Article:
illustration by Clay Sisk
My family no longer allows me to be the first to enter a restaurant to check on our reservation. I’m required to wait outside while cooler heads (evidently) can confirm that everything is as it should be. You see, they believe there have been past public incidents, related to my methods for dealing with snafus, that they’d prefer to avoid.
There was, first and foremost, the storming out of a place famous for its crab cakes—not that the restaurant even took reservations. And that was the rub.
After waiting almost two hours—as in the “Seinfeld” episode known as “The Chinese Restaurant”—I was informed there were still two parties ahead of us. This, after having observed numerous parties arriving after us, all with a warm and knowing (evidently) greeting to the restaurant staff, then being shown to tables before us—as in the lobster scene of John Candy’s “Summer Rental.” The ensuing written correspondence to the management of said place produced a denial of local favoritism and the offer of a free drink if we’d return. We won’t.
There was also the Mother’s Day Brunch episode, where, just after opening, the restaurant found itself running 45 minutes behind schedule. I didn’t get a chance to storm out, having been preemptively invited by the manager to depart the premises based on his perception of my (evidently) repressed hostility.
And then there was the immortal Reservation to Nowhere debacle, when I showed up promptly for a 6:30 p.m. dinner date, only to find the restaurant was closed for a private party. The ensuing “discussion” with the owner soon poured into the street, in violation of several ordinances related to disturbing the peace, during which I reprised yet another “Seinfeld” episode (evidently) by waving my arms wildly and stating over emphatically, “Anyone can take a reservation, but it’s the holding that is really the important part of the reservation.”
My most recent experience did not involve a reservation, but illustrates yet another reason why my public appearances should be closely guarded.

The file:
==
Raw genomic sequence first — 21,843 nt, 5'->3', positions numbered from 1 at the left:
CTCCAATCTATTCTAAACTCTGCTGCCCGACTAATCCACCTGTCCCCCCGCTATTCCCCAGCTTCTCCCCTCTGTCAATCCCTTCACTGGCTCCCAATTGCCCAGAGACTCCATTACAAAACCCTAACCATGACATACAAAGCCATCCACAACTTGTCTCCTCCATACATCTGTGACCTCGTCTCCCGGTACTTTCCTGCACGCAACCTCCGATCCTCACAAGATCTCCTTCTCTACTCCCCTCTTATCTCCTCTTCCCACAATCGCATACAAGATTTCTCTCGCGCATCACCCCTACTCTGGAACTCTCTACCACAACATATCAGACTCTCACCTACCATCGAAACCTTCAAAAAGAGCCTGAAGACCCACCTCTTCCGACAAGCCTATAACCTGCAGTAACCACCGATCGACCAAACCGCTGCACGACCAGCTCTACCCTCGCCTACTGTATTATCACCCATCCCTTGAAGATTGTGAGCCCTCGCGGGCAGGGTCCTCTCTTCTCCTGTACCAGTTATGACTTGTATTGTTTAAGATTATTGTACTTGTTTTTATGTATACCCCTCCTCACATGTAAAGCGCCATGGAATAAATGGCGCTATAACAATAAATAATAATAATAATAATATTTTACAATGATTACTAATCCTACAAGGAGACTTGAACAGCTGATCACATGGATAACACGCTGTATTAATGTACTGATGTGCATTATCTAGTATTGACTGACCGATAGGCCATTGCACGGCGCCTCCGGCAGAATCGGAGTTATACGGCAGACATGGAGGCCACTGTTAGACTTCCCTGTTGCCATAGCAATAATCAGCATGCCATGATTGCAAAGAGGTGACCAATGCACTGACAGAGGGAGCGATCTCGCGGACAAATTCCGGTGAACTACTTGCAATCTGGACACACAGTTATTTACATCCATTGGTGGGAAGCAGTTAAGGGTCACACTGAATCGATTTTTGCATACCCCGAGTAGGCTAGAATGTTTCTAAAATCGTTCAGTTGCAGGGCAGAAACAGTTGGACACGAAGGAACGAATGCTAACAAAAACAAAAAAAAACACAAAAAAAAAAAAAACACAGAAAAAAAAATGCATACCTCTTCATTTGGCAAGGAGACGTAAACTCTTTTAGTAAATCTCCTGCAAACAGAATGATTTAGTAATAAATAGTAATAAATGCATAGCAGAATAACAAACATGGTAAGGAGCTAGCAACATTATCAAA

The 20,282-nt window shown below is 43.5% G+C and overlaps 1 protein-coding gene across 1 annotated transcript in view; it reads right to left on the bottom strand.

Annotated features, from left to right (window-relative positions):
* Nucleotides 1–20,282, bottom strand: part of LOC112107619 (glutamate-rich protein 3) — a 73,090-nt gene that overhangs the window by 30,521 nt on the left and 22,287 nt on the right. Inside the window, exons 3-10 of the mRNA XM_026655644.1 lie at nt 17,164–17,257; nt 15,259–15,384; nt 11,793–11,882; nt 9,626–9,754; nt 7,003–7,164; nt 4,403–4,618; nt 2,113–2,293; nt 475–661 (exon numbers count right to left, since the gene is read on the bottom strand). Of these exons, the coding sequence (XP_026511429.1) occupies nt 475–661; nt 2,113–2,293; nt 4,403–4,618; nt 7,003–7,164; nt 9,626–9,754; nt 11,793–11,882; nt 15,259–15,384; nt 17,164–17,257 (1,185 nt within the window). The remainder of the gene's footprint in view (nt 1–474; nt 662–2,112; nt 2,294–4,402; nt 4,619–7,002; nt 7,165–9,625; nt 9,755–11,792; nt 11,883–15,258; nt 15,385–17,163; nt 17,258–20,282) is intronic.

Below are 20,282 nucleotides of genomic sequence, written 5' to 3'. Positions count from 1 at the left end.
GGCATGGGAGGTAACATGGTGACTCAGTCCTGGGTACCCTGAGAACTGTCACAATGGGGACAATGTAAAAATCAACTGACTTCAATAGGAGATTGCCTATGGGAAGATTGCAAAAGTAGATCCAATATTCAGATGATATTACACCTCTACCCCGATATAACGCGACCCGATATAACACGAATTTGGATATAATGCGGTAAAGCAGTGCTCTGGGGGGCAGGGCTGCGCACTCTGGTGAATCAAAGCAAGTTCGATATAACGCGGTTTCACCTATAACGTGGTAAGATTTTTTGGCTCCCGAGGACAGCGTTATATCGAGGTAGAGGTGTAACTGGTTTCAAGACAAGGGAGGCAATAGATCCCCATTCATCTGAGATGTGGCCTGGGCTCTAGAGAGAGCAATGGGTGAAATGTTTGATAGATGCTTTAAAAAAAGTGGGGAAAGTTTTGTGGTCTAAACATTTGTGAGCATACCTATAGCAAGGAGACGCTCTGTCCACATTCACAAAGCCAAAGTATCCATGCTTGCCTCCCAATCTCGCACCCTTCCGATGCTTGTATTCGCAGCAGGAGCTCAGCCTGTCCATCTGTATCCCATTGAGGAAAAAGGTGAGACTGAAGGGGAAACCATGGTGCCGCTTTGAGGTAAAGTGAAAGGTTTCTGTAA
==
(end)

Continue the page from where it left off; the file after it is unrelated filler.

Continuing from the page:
We were dining in South Philly when the subject of Frank Rizzo came up. Yeah, the Frank Rizzo in the big mural, just like the paintings of Sinatra and Mario Lanza.
Having just completed reading “The Mayor Who Would Be King,” I considered myself an expert on all misdeeds of Big Frank, which I proceeded to state in overly emphatic (evidently) terms.
Sitting near us was a couple, and since we could hear snippets of their conversation, I assumed they could hear ours (or at least my monologue on Rizzo and Macbeth). When a birthday cake and sparkler were presented at our table, the couple congratulated the birthday boy (me), then added that they were celebrating a birthday, too. After handshakes, the intro from the adjoining table went like this:
“Yeah, my name is Michael Rizzo. I’m Randy’s brother.”
“Ah. Rizzo,” I said, checking for the nearest clear exit. “Any relation to the former mayor of Philadelphia?” I gulped, having earlier referred to him in those patented over-emphatic terms as “the worst mayor in the city’s history.”
“Yes, he was my second cousin. I used to call him Uncle Frank.”
There were slim odds given in my dinner party that Mike could have missed hearing my thoughts on Uncle Frank, so we beat feet as fast as we could.
Outside, one of our dinner companions advised me, “Tonight you will probably sleep with the fishes,” but she was most concerned with how effortlessly I had offered to Mr. Rizzo that we had driven up from Delaware.
As a precaution, I’ve been telling delivery people, “Just leave it at the door,” and checking the bed each night for a horse’s head.
Reid Champagne, nowhere near becoming our restaurant critic in the foreseeable future, has been ordering in lately.